Goldweight in the shape of an axe, with a smooth handle attached to a rounded top with an inserted, triangular blade.
Farming tools are a rather common motif among figurative gold weights. Akan-speaking peoples in what are now Ghana and Côte d'Ivoire have used and produced weights to weigh amounts of gold dust for mercantile transactions from at least the 15th century onwards. This example shows an axe in the form that is typical for the Asante region: a handle, which is ticker at one end, through which an iron blade is mounted. Axes like these were used to fell of trees and chop wood.
Figurative gold weights were sometimes related to one or more of the many proverbs that have play a prominent role in Asante (and related Akan) language and culture. However, it is often hard to tell whether an individual weight was intended to signify a proverb or not, and if so, which one, or how this particular proverb would have been understood by the speakers and listeners in a specific context. Thus, it might be that this example of a gold weight in the shape of an axe was intended to evoke the proverb "no matter what the dispute, it must be settled by arbitration, not an axe," but we do not know for sure that it was always used or understood in this way. In fact, an incident where the King of the Asante sent a golden axe to the British colonial rulers in 1881 shows that the British were not sure how to take the symbolism of the axe or the proverbs associated with it-- did it refer to war or to peace?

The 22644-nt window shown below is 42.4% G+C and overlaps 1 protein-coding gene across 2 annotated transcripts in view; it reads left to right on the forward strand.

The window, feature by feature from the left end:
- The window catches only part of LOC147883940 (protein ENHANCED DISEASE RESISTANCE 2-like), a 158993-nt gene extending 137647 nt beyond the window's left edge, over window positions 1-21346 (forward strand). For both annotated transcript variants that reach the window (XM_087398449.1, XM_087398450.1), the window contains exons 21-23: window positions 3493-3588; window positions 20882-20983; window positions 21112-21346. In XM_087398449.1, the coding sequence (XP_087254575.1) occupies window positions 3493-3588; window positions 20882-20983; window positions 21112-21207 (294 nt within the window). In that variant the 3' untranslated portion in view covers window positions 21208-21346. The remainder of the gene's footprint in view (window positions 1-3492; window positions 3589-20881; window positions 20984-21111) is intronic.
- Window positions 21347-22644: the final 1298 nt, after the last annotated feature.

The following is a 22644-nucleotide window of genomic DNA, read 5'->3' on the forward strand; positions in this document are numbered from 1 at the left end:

Goldweight in the shape of a knife, with a short handle set between two protrusions, giving way to a longer blade.
Among the Akan-speaking peoples of Ghana and Côte d'Ivoire, gold dust was used as a form of currency until the end of the 19th century, and merchants used diverse kinds of weights to weigh out measures of gold dust. Among these gold weights, the representation of all kinds of weaponry is very common, especially knives, such as in this example. Knives were originally used as weapons and as instruments of the executioner, and were also frequently worn on cartridge belts. However, by the time knives and other weaponry became frequent forms for gold weights, they were no longer in active use for fighting or war activities.
Goldweight in the shape of a coiled rope, tied together in the middle.
Coiled ropes, like other knot and loop forms, are very common symbols represented in Akan goldweights. To this day, people in Ghana and Côte d'Ivoire interpret the many variations of this form as "wisdom knots" (or "nyansapò" in Asante, an Akan language). Wisdom knots are associated with a number of proverbs, including: "Only the wise man can untangle the knot"-- which means that the higher position of rulers or superiors is based on their greater knowledge an experience. Alternatively, some local people have interpreted weights in the shape of bundles of cord, like this one, as wound-up lengths of plant fibers or leather strips. In the latter case, there is no particular proverb attached to this weight.